Publish & Perish: Lessons Learned

(E-mail to a colleague on yet another rejected paper, his first after perhaps 20-30 published.)

Dear S------,

I am sorry to hear that the JGR paper was not accepted. I am not too surprised. But I do believe the paper is new and significant and worth publishing in some form. I have a number of observations that I think support your contention that things have changed. Here's a partial listing:
  1. More LPU (least publishable unit) papers with minimal contribution to the field have diluted the importance and swollen the journal. The driver is naturally tenure with no easy alternative solution.
  2. This forces the editor to be more discriminating and "grumpy". Faddish papers are easily published (ENA's for example), whereas unfaddish papers (MeV Helium for example) are perceived as stale (See the article in Dec 97 Physics Today).
  3. "Grumpiness" is inversely proportional to perceived prestige and ultimately, money. E.g. the editor will handle some people with kid gloves and others will get roughed up (you and me for example.)
  4. Therefore, those in positions of power and prestige can, almost always, get their work published. I know of a paper that had 6(!) negative referees, none positive and was still published in JGR because of the support of such a prestigious person.
  5. If you have never had a paper rejected before, it shows that either you have a "prestigious" name recognition, or you generally write relevant papers. Unfortunately, these elements in your favor are not enough anymore, in addition you must be fashionable and somewhat hyperbolic ("first measurement!", "discovery!", "breakthrough!") [Featured speaker, GGS Science Working Team Meeting, November 4, 1997]
The article in EOS (fall 1997) says it more bluntly. We are in a shrinking field with diminished resources and it is impossible to objectively review a peer's work since everyone operates as if it is a "zero-sum game", that another's success is my failure. Peer review, if not completely bankrupt, is rapidly becoming so. The very worst that sociologists say about the "hard sciences" appears to becoming reality, that we meet in exclusive little clubs and define what the admission criteria and "official story" will be, independent of any objective "scientific method". How can we avoid this nightmare?
Along those lines, I have put my rejected paper on the WWW. We can start to collect these and make them available. I will make a $100 bet that the average scientist will find the rejected articles (and especially the referee reports) more exciting than the original journal.

Thomas Kuhn began this sociological deconstruction of the hard sciences, which until then, had enjoyed a privileged position as high priests of the religion of science. This privileged class, like the medical doctors before them, have abused their power and prostituted their profession, and so lost the confidence of the public that increasingly supported their extravagent lifestyle. We will not regain that status while bickering over the dry bones cast in our direction. We may never regain that status as our culture lurches toward a postmodern, postrational, postscientific worldview. Therefore it is senseless to pine for the halycion days of yesteryear.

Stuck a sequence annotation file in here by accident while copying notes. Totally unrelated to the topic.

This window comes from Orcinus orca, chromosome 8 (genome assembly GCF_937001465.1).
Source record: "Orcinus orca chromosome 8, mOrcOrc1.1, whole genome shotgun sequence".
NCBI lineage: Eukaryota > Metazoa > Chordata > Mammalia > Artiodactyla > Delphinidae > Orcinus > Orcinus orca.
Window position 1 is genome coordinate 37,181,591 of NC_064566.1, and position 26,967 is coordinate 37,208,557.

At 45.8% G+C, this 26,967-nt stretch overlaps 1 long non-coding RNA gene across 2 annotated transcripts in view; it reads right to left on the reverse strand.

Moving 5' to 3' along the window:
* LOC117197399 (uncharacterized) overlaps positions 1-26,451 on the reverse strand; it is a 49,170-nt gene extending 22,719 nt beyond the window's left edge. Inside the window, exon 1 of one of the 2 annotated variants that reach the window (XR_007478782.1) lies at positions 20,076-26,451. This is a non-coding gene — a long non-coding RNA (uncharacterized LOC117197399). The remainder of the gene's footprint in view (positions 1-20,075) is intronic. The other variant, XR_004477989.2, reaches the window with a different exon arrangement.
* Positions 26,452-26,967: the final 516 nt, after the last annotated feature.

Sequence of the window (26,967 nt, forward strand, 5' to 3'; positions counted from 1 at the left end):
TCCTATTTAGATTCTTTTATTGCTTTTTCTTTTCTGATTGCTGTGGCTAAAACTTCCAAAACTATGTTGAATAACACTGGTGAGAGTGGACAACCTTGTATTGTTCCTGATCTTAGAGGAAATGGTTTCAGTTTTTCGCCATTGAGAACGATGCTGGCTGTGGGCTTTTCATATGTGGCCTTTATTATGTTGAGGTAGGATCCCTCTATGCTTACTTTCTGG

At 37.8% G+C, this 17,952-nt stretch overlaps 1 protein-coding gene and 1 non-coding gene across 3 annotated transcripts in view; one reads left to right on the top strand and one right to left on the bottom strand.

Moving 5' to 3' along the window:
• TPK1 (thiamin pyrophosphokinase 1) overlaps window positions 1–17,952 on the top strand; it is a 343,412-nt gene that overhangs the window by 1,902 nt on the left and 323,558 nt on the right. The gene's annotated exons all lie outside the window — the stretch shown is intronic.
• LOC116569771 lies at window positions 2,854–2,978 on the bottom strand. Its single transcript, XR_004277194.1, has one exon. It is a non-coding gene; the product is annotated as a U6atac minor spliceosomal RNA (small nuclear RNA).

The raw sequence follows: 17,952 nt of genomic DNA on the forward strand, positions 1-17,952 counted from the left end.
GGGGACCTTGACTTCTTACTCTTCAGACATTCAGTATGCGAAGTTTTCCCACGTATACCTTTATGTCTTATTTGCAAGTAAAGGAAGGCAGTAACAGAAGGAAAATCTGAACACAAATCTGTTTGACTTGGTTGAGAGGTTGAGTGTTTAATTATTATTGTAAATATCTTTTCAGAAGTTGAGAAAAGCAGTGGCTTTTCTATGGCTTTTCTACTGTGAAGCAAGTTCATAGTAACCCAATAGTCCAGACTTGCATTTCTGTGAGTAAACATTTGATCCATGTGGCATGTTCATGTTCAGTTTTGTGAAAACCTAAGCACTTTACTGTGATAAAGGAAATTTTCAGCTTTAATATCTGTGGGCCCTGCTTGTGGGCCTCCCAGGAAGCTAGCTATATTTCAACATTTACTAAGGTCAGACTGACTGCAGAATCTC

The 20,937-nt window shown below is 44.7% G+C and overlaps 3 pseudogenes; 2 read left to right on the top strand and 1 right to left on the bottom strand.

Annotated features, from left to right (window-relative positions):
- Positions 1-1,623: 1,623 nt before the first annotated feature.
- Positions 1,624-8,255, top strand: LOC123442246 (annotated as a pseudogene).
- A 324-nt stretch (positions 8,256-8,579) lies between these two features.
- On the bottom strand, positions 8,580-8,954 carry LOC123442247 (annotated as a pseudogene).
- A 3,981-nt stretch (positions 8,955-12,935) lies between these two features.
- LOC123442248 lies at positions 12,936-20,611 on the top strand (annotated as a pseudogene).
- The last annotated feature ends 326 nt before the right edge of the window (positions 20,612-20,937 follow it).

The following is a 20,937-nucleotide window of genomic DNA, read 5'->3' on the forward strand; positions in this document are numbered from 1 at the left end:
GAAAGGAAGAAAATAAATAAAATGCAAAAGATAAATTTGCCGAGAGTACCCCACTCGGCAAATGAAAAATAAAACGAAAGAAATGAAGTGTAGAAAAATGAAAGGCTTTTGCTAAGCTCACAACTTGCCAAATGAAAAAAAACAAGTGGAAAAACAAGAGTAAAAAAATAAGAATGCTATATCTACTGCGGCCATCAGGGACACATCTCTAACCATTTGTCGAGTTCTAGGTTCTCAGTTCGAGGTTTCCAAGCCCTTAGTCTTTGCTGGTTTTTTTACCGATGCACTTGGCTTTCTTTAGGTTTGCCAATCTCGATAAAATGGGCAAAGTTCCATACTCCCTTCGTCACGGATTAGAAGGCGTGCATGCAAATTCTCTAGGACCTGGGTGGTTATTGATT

My suggestion, is to gut your paper of anything that smacks of "old data". Remove redundant adjectives and adjectival nouns, and strip the paper to the bare essentials. Then trumpet those essentials. Make hyperbolic statements. Its like a job interview, one has to sound very humble about one's incredible potential. Its going to sound like "tabloid journalism", which is what one of my referees said about it. But it will keep the editor from putting you in the "rejected" stack. Then when you tone it down, you are perceived as responding to the referees, (after convincing them that it was new and important), so they are forced to accept it because you resolved all their differences. We live in difficult times, and steering through the shoals of aggressive referees and indifferent editors is a skill that I still haven't learned. But I firmly believe that unless WE BELIEVE we are doing something significant, we shouldn't be publishing anyway. Write the way you feel. Make sure that the issue is focussed on significance. When you are doing what is right, then damn the torpedoes. Full steam ahead.
- rob


It would be unfair of me not to mention that this topic has many other views, with much more experience than my paltry participation of 10 years. There are entire websites directed to the subject of jobs and paper quotas. Here are a few: Young Scientist Network, and, (WebTalk) as well as recent articles. Physics Today, Dec 1997 addresses the issue of fads in science. Eos, fall 1997 somewhere, has a long article by Eugene Parker on the publishing perils of pauline. A previous article in Eos (also fall 1997) discusses the breakdown in peer review. A recent (Dec 97) Eos article takes issue with the way science and politics interact concerning the Global Warming summit, which brought me to the conclusion that we live in a post-scientific era. The most important criteria in these debates appear to me to be personal stake and age. If the debater is tenured, s/he supports the system, arguing that the system has always been this way but scientists are just being more vocal today, etc. Age also matters but it takes about 20 years to equal tenure, e.g., a 50-year old may sound like a 30-year old with tenure. An interesting study was published in EOS, showing that post-docs are the most cynical category of scientists, with a cynicism proportional the the length of time that they have remained post-docs.

Your feedback is encouraged. With your permission, I'd like to post it. Mail can be sent to r*
(but first edit out the asterisk because of spamming problems).